French software firm extends CAD to quantifying, tracking lesions

January 26, 2007

Computer-aided detection has become the means to an unusual end for Median Technologies. The software firm, based in Biot, France, is building on a foundation of CAD technologies to develop a suite of software applications to quantify, volumetrically observe, and follow lesions over time.

Computer-aided detection has become the means to an unusual end for Median Technologies. The software firm, based in Biot, France, is building on a foundation of CAD technologies to develop a suite of software applications to quantify, volumetrically observe, and follow lesions over time.

"Our goals are to provide clinical added value and productivity to the end user," said Michael Auffret, vice president of product management at Median.

Those goals are already being achieved by practitioners in Europe. Median has introduced lesion management systems (LMS) for the lung, colon, and liver. They have been installed in clinical settings in Europe but have not yet been approved for use in the U.S. by the FDA. That is expected later this year.

Much of the work leading up to these products' release has come from 10 years of European collaborations, including a continuing relationship with the École Polytechnique Fédérale de Lausanne and eight years of working with Focus Imaging Europe, a PACS-on-demand and CAD company, and HealthCenter Europe.

"We are not starting from technology that has been used for other applications, such as the military industry," Auffret said. "We have been working in the medical industry for more than 10 years. The people in the company have a lot of experience in medical imaging and work very closely with radiologists."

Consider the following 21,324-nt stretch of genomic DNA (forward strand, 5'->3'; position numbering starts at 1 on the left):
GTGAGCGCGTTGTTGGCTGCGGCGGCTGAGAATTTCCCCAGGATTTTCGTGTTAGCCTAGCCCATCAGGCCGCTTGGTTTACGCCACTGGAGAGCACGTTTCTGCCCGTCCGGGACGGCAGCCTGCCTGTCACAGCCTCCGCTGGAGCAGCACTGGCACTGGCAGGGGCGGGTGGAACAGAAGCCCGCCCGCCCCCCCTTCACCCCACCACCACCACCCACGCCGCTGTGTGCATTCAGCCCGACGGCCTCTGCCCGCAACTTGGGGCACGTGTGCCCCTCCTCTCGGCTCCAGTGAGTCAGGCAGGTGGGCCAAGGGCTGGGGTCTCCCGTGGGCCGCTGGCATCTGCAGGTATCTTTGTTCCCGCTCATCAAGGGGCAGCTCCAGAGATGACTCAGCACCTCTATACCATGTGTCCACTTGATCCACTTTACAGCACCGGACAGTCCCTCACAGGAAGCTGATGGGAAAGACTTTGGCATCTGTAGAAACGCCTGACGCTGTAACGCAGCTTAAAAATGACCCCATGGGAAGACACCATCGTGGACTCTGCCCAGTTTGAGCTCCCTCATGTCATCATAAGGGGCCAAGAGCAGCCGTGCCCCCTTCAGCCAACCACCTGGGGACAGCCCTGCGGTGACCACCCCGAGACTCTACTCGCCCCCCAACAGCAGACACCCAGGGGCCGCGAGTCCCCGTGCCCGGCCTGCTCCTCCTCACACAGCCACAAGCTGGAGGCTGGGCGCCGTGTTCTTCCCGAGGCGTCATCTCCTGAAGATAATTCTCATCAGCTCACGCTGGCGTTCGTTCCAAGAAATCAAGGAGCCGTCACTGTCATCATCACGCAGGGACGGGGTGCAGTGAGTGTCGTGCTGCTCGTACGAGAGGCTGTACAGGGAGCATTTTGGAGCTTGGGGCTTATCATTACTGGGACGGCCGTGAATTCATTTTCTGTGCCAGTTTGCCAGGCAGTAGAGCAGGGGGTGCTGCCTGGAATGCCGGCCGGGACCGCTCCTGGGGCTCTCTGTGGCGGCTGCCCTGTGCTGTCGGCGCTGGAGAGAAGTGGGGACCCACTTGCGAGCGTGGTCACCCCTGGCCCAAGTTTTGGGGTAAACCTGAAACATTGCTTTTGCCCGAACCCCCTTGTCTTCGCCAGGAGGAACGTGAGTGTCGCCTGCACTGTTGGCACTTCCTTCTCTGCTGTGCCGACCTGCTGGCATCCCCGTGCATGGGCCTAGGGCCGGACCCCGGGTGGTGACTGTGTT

All three lesion management systems are developed from a Web-based medical image analysis system that can be integrated into existing information management infrastructure, including PACS workstations. LMS-Lung highlights solid as well as nonsolid or mixed lesions associated with a high prevalence of malignancy. The software identifies regions of interest (ROIs) that can harbor small metastases. The segmentation option measures key characteristics of lung lesions, such as volume, length, width, diameter, and density.

LMS-Colon presents ROIs in the lumen of the colon that are similar in shape and density to polyps. It provides 3D reconstruction and volume and density measurements of lesions. It displays CT colonography studies in prone-supine visualization, as well as interactive multiplanar and 2D/3D. It also offers a large set of window settings and measurement tools.

LMS-Liver tabulates findings based on Response Evaluation Criteria in Solid Tumor measures. It also quantifies hepatic lesions according to volume and the largest diameter.

All three products also automatically register past and present examinations to compare lesion changes over time.

"We can evaluate solid lesions and the patient's response to treatment, and we can provide these kinds of tabulated results on the liver, lungs, and other lesions," Auffret said.